Characteristics of Cotton Production in China
In China, cotton has been produced in three main regions with distinct settings with respect to pest pressure and agronomic constraints for cotton growing. The Yellow River Valley (YeRV) is the main traditional cotton-producing zone. This cotton zone essentially consists of the Hebei, Henan, and Shandong provinces (hereafter referred to as the Yellow Three) where strong bollworm resistance to insecticides arose in 1992/1993 and where Bt-cotton was first released in 1997. In north western China production is concentrated in the Xinjiang province, which is the leading province for cotton production in China. In this arid zone, pest pressure is low and there should be limited interest in using Bt-cotton. The Yangtze River Valley (YaRV) ranks third in cotton production although it encompasses more provinces. Pest pressure is lower than in YeRV, and pest resistance to insecticides was reported first only in 1998. An annual two-crop rotation is common, where cotton follows a winter cereal, and there is commonly some risk that the cotton crop could be partly or totally destroyed by early frost.
Chinese scientists have developed a unique transplanting technique that prevents cotton crop destruction by early frost in YaRV and its adoption has been favored by hybrid varieties. This is a rather sophisticated technique consisting of sowing seeds in nutrient blocks in a nursery and then transplanting them in the field right after the winter cereal crop residue is burnt (Fok & Xu, 2007). Farmers are attracted by the higher yield and lower frost risk but it is labor intensive to make and transplant the nutrient blocks. This labor intensiveness is proportional to the cotton-stand density in the field. The stand density can be reduced by planting more vigorous plants such as hybrid varieties (30,000 plants/ha instead of 45,000 plants/ha). Although research on hybrids was launched in the 1960s, the expansion of their use dates back to the late 1990s, essentially in regions where cotton transplanting is common (see Table 5).
Before the commercial release of Bt cotton, seeds were distributed in a rather outdated way. The National Cotton and Jute Company in charge of marketing and ginning farmers’ cotton production also distributed fuzzed seeds in large packages, sometimes without any indication of the variety name. Many farmers were suspicious of the seed and the variety quality and preferred to use and exchange seeds that they themselves had produced.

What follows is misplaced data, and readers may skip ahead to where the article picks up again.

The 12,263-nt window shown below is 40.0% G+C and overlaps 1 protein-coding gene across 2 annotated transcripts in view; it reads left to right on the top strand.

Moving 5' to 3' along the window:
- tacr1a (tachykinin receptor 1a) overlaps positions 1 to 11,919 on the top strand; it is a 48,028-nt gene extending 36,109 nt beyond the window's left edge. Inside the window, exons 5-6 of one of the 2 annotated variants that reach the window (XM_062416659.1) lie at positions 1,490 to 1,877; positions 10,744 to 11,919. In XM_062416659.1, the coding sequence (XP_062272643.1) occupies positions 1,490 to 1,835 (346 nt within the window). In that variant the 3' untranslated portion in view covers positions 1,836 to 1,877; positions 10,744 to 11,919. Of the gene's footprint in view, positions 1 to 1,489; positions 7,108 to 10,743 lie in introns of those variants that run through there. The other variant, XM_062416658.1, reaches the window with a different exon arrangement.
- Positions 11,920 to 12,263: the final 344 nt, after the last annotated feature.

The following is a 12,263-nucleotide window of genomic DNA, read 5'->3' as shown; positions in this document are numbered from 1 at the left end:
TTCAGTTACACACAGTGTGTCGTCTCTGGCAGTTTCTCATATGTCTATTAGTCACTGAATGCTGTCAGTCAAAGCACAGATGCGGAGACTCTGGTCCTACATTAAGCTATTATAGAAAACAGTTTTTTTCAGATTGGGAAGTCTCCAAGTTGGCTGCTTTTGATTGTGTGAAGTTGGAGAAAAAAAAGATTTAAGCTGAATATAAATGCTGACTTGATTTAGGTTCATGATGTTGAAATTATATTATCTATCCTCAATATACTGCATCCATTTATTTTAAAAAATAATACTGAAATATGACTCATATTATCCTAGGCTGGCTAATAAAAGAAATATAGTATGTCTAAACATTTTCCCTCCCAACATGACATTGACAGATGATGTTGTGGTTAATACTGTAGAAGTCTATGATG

Institutional Changes for Variety and Seed Market Development
The development of the variety and seed market benefitted from a remarkable change in the institutional framework linked to the application of the Seed Law (SL) and of the Plant Variety Protection Act (PVPA). These laws are briefly introduced here, but Fok and Xu (2009) provided a detailed account and analyzed them with reference to other emerging countries (Fok & Xu, 2010).
The first version of the SL was issued in December 1989 and was revised several times since. The PVPA was issued in 1997 and its application was decreed in 1999. New rules regarding variety and seed markets actually began being applied around 2000.
The development of new cotton varieties and seed markets has clearly benefited from the adoption of the SL and PVPA. This legislation was drawn up for the main crops in China—especially cotton—to promote the development of new varieties and the supply of quality seeds to farmers. All organizations, particularly public scientific and technical institutions, were encouraged to commit to seed breeding, production, and distribution (Article 6, Article 21, and Article 28 of SL) by acknowledging that proprietary rights must be fairly compensated financially (Article 12 of SL) when seeds were marketed.
The marketing of varieties without clear proprietary rights is now prohibited (PVPA, Article 6). Breeders do not need the consent of the owner of a given variety to include it in their breeding programs (PVPA, Article 10), regardless of the variety’s genetically modified (GM) or non-GM status. The same article ensures farmers’ right to use the seeds that they themselves produce for their own use or even for selling to other farmers (SL, Article 27). Farmers’ free choice of seeds is strongly acknowledged. No person or institution can withdraw these farmers’ rights (Article 39).